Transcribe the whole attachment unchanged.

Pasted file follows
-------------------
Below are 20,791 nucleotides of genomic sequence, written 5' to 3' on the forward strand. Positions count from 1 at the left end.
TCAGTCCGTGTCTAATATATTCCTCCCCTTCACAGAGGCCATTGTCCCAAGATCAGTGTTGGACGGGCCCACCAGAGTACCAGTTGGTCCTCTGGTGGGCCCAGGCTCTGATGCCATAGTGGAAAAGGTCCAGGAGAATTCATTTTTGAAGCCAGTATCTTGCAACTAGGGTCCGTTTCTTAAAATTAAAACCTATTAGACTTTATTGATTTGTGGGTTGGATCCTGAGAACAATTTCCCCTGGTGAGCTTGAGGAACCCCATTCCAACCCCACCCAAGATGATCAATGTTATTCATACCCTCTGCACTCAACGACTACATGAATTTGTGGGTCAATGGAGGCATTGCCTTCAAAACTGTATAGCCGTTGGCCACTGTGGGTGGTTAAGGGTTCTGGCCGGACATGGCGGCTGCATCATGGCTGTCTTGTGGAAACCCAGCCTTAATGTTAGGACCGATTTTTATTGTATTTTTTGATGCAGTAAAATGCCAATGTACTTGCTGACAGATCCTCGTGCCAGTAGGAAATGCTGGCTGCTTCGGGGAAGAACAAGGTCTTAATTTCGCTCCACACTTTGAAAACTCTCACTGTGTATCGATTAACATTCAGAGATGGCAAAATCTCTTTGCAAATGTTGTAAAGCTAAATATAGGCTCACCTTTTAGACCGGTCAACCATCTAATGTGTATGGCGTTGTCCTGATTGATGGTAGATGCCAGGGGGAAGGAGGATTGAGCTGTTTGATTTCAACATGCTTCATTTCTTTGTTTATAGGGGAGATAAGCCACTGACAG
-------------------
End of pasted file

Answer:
Below are 20,791 nucleotides of genomic sequence, written 5' to 3' on the forward strand. Positions count from 1 at the left end.
TCAGTCCGTGTCTAATATATTCCTCCCCTTCACAGAGGCCATTGTCCCAAGATCAGTGTTGGACGGGCCCACCAGAGTACCAGTTGGTCCTCTGGTGGGCCCAGGCTCTGATGCCATAGTGGAAAAGGTCCAGGAGAATTCATTTTTGAAGCCAGTATCTTGCAACTAGGGTCCGTTTCTTAAAATTAAAACCTATTAGACTTTATTGATTTGTGGGTTGGATCCTGAGAACAATTTCCCCTGGTGAGCTTGAGGAACCCCATTCCAACCCCACCCAAGATGATCAATGTTATTCATACCCTCTGCACTCAACGACTACATGAATTTGTGGGTCAATGGAGGCATTGCCTTCAAAACTGTATAGCCGTTGGCCACTGTGGGTGGTTAAGGGTTCTGGCCGGACATGGCGGCTGCATCATGGCTGTCTTGTGGAAACCCAGCCTTAATGTTAGGACCGATTTTTATTGTATTTTTTGATGCAGTAAAATGCCAATGTACTTGCTGACAGATCCTCGTGCCAGTAGGAAATGCTGGCTGCTTCGGGGAAGAACAAGGTCTTAATTTCGCTCCACACTTTGAAAACTCTCACTGTGTATCGATTAACATTCAGAGATGGCAAAATCTCTTTGCAAATGTTGTAAAGCTAAATATAGGCTCACCTTTTAGACCGGTCAACCATCTAATGTGTATGGCGTTGTCCTGATTGATGGTAGATGCCAGGGGGAAGGAGGATTGAGCTGTTTGATTTCAACATGCTTCATTTCTTTGTTTATAGGGGAGATAAGCCACTGACAG